Wings are airfoils that, when moved rapidly through the air, create lift. They are built in many shapes and sizes. Wing design can vary to provide certain desirable flight characteristics. Control at various operating speeds, the amount of lift generated, balance, and stability all change as the shape of the wing is altered. Both the leading edge and the trailing edge of the wing may be straight or curved, or one edge may be straight and the other curved.
One or both edges may be tapered so that the wing is narrower at the tip than at the root where it joins the fuselage. The wing tip may be square, rounded, or even pointed. Figure 22.16.1‑1 shows several typical wing leading and trailing edge shapes.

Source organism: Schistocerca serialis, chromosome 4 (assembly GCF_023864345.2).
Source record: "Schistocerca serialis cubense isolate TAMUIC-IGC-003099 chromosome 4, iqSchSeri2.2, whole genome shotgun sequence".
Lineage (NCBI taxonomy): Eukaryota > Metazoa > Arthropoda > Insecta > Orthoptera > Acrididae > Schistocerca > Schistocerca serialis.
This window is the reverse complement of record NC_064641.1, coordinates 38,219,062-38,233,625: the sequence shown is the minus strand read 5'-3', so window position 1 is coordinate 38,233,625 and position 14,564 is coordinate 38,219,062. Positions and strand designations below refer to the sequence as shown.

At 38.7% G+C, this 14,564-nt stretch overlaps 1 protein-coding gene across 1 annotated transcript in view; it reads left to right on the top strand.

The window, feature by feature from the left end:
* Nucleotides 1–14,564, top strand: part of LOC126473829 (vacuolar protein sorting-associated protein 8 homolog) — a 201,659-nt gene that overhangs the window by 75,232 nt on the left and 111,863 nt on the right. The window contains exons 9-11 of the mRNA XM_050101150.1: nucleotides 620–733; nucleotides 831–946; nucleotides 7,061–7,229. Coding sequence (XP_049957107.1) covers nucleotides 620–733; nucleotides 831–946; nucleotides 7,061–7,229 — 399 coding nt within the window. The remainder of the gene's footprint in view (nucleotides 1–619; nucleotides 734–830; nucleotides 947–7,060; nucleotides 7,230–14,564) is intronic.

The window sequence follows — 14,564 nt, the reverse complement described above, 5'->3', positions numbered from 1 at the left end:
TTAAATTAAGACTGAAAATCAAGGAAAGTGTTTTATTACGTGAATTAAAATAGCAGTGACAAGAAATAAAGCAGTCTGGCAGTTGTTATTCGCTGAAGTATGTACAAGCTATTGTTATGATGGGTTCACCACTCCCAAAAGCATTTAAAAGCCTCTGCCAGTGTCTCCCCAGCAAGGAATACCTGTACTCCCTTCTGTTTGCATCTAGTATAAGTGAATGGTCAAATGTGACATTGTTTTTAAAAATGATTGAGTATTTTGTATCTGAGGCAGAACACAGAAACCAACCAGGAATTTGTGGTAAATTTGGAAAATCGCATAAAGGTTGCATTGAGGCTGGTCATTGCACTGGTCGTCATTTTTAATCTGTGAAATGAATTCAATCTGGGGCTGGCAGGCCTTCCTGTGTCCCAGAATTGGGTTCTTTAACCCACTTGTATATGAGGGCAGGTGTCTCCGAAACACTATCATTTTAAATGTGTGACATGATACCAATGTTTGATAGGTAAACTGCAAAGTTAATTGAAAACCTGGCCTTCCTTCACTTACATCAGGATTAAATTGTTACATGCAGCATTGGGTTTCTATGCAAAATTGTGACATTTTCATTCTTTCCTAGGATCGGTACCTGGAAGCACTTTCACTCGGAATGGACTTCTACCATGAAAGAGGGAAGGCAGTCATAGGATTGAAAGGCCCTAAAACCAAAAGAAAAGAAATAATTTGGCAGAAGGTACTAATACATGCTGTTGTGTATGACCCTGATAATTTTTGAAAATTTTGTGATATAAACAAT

The wings of an aircraft can be attached to the fuselage at the top, mid-fuselage, or at the bottom. They may extend perpendicular to the horizontal plain of the fuselage or can angle up or down slightly. This angle is known as the wing dihedral. The dihedral angle affects the lateral stability of the aircraft. Figure 22.16.1‑2 shows some common wing attach points and dihedral angle.